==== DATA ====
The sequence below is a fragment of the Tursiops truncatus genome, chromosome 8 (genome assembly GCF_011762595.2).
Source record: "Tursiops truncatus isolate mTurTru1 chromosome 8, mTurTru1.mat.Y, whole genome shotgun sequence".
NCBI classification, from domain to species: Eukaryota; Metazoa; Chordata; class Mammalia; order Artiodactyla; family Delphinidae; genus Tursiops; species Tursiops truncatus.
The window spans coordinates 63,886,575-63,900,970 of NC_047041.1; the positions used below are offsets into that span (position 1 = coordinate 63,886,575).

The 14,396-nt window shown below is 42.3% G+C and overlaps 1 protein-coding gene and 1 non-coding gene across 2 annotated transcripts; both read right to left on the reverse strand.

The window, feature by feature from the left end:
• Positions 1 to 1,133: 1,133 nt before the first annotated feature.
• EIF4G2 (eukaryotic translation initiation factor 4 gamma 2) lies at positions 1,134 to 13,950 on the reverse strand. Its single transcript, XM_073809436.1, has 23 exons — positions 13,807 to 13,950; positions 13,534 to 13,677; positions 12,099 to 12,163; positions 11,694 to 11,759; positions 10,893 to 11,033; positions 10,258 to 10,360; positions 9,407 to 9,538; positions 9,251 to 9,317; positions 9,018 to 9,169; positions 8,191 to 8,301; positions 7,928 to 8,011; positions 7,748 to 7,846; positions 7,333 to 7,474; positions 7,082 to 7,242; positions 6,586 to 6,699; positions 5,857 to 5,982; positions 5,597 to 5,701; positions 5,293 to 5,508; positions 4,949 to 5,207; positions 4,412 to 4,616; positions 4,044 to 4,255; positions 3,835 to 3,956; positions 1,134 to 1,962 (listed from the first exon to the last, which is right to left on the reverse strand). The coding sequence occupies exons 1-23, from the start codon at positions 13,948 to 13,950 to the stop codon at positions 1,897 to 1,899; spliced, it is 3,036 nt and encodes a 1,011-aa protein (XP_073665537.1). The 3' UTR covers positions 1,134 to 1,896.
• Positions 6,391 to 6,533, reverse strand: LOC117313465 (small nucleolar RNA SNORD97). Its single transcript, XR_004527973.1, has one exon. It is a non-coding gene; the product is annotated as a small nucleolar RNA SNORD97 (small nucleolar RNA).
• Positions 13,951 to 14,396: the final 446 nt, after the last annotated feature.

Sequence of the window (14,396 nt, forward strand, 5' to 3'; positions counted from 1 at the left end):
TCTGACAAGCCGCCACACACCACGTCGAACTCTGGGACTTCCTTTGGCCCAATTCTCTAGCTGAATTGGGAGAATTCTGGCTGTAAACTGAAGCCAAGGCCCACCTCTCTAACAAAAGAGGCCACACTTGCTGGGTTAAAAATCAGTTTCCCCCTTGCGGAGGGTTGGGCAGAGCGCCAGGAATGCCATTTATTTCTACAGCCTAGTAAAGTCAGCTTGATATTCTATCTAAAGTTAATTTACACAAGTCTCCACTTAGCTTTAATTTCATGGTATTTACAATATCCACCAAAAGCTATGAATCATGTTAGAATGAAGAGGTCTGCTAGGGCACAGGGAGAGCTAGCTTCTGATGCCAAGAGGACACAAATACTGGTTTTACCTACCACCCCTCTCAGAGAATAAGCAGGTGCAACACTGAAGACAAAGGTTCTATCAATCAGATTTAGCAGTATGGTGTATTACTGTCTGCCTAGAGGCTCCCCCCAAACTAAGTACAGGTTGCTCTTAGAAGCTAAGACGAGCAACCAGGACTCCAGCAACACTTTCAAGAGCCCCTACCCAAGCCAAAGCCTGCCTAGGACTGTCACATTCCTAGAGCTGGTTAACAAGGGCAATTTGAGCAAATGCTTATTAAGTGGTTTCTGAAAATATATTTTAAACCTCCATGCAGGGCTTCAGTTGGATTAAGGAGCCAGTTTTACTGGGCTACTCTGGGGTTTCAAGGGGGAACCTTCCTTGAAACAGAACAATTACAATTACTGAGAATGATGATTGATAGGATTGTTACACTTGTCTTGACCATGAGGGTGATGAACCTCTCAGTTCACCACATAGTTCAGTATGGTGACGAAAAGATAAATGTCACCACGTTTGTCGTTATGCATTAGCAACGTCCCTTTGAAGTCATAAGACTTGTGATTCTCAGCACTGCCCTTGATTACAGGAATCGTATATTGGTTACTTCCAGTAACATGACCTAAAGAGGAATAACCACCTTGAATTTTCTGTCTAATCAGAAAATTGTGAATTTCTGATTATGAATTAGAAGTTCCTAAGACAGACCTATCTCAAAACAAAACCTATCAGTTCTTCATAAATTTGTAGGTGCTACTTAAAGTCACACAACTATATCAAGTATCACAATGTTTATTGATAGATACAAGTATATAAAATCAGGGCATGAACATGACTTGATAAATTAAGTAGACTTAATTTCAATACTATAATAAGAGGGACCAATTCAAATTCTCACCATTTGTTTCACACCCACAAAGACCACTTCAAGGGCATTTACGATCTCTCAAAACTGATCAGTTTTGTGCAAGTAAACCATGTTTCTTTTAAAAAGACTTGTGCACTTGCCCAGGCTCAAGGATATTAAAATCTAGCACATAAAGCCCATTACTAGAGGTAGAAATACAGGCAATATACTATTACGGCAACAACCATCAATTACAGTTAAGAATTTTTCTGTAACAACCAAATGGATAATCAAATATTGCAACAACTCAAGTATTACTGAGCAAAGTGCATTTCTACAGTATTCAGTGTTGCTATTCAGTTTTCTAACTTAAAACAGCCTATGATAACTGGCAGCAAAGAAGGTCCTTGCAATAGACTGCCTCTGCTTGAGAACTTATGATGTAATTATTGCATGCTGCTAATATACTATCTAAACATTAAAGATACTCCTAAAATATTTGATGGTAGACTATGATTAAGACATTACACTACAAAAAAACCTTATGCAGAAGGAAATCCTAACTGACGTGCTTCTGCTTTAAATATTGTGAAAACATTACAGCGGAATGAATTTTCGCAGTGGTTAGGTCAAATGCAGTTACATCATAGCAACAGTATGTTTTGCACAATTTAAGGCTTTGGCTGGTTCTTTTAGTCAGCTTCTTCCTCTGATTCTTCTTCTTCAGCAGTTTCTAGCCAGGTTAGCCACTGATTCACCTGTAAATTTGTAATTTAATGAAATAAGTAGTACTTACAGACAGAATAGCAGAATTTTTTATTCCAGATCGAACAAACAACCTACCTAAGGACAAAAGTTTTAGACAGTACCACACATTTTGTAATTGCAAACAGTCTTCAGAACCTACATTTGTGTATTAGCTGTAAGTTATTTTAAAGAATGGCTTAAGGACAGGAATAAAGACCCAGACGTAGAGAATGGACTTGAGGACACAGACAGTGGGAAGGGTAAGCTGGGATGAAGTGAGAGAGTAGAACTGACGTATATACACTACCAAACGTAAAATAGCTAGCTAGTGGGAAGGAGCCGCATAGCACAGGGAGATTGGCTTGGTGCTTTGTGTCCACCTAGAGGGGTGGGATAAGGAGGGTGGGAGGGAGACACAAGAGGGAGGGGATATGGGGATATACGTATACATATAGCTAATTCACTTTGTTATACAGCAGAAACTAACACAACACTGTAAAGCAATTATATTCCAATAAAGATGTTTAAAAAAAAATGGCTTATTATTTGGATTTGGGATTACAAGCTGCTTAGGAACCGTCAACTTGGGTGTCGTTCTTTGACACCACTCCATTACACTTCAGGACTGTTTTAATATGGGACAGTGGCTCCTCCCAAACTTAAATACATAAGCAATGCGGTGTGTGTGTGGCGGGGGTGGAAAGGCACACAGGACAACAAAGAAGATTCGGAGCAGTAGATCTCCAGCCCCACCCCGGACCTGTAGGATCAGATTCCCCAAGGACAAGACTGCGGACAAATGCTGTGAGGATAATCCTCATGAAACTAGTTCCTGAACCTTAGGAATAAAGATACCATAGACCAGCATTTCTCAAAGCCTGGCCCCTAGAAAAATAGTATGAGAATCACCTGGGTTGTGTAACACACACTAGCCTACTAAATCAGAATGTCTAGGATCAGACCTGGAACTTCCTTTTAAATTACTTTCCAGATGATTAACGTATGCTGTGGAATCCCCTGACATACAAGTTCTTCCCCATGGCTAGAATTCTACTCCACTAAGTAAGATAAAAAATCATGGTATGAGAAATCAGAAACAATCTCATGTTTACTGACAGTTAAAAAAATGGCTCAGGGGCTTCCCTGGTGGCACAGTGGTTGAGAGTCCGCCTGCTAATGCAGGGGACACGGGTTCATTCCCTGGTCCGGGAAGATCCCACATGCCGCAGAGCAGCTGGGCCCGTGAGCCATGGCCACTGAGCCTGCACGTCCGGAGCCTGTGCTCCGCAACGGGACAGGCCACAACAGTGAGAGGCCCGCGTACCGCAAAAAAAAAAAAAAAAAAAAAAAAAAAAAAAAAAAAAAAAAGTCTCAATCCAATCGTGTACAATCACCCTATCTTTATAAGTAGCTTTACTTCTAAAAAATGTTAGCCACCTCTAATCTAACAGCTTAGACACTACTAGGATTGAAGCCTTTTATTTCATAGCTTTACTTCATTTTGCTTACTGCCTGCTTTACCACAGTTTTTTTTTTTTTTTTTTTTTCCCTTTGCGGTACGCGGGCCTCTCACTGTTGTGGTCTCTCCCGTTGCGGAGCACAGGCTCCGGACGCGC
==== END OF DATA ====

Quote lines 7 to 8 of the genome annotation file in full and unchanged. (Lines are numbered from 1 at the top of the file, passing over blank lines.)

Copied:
• Positions 1 to 1,133: 1,133 nt before the first annotated feature.
• EIF4G2 (eukaryotic translation initiation factor 4 gamma 2) lies at positions 1,134 to 13,950 on the reverse strand. Its single transcript, XM_073809436.1, has 23 exons — positions 13,807 to 13,950; positions 13,534 to 13,677; positions 12,099 to 12,163; positions 11,694 to 11,759; positions 10,893 to 11,033; positions 10,258 to 10,360; positions 9,407 to 9,538; positions 9,251 to 9,317; positions 9,018 to 9,169; positions 8,191 to 8,301; positions 7,928 to 8,011; positions 7,748 to 7,846; positions 7,333 to 7,474; positions 7,082 to 7,242; positions 6,586 to 6,699; positions 5,857 to 5,982; positions 5,597 to 5,701; positions 5,293 to 5,508; positions 4,949 to 5,207; positions 4,412 to 4,616; positions 4,044 to 4,255; positions 3,835 to 3,956; positions 1,134 to 1,962 (listed from the first exon to the last, which is right to left on the reverse strand). The coding sequence occupies exons 1-23, from the start codon at positions 13,948 to 13,950 to the stop codon at positions 1,897 to 1,899; spliced, it is 3,036 nt and encodes a 1,011-aa protein (XP_073665537.1). The 3' UTR covers positions 1,134 to 1,896.